Searduino needs a gui

Do you want to write a gui front-end to Searduino?


About Searduino:

Searduino is made to ease and speed up development for the Arduino boards. In short, with Searduino you get

  • C/C++ interface – use C/C++ to program your Arduino boards
  • Makefiles – easy to use Makefiles for inclusion in your project
  • Stand alone program – build your Arduino code to run on your local computer instead
  • Simulator – run your Arduino code in a simulator to test it
  • Simulation API – write your own test cases in C/C++
  • Python simulation API – write your tests in Python
  • Arduino example (to C/C++) translation

About the gui

In a way searduino has a gui – We have been developing a gui written Python (pygtk) to make sure we write the underlying library in a way that makes it easy to develop a real gui. So there is a gui but no proper one. Anyhow, here’s a snapshot of the (non proper) Python gui:

Searduino's simulator GUI - written in PyGtk


We believe that the gui needs to be written in C/C++ and using a thread safe graphical toolkit. The speed which which the callbacks call the gui require as short path as possible from the source to the handler and as already mentioned that the toolkit is thread safe (the Arduin ocode is executed in a thread). There is however a threshold for max updates per second which can be used but we still believe that C/C++ is the best way – but don’t hesitate to contact us (see email address below) if you believe differently.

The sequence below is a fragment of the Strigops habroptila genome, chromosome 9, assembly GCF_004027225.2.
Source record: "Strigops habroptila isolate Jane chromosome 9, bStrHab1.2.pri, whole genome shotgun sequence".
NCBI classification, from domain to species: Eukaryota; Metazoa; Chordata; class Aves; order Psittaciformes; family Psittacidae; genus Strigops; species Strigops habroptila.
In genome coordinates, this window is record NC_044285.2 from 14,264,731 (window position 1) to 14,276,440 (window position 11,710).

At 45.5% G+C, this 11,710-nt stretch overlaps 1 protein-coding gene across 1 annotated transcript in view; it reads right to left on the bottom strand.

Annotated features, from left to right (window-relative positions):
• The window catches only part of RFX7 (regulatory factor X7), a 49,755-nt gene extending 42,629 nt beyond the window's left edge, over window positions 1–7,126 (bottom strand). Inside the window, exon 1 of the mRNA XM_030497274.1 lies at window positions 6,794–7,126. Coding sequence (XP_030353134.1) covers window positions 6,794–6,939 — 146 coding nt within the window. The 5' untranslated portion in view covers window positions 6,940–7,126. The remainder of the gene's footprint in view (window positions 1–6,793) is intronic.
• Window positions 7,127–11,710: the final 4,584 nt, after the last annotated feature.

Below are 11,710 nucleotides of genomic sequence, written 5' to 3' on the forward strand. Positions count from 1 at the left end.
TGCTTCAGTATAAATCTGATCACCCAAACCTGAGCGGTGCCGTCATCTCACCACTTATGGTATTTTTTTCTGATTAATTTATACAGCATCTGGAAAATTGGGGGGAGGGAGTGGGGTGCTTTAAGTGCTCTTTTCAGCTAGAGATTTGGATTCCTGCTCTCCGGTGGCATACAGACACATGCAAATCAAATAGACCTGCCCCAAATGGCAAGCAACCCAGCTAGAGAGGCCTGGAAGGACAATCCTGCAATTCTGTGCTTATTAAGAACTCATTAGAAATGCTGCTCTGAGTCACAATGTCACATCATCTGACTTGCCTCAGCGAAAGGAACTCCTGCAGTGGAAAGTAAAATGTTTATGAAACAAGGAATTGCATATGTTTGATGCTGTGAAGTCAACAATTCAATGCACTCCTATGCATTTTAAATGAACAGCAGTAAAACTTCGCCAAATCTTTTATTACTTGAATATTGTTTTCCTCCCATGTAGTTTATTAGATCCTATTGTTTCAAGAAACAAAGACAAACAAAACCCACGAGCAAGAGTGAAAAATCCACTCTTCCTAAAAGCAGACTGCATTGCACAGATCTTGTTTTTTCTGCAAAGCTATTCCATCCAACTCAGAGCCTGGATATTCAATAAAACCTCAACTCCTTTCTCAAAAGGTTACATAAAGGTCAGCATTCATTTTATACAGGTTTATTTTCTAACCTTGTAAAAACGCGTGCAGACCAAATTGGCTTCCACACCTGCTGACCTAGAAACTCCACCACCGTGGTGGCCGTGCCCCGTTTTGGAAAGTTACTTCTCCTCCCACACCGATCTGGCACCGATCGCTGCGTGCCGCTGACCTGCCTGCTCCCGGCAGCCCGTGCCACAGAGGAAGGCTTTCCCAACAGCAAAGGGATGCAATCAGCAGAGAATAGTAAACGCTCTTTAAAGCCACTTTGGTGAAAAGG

Want to join?

If you like creating guis and want to help out on Searduino – send an email to hesa -at-

Btw: the python gui was also used to test Searduino’s Python extension


This post was originally posted at:

FSCONS 2010 is over, long live FSCONS 2011

Wow, yet another FSCONS is over. Feels a bit strange but also totally awesome, being one of the founders and organisers of the conference, to see this event having grown up to be what it is today.

In this post I will focus on my personal thoughts, as an organiser and not as a guest. So, here comes some (pseudo) random notes from me.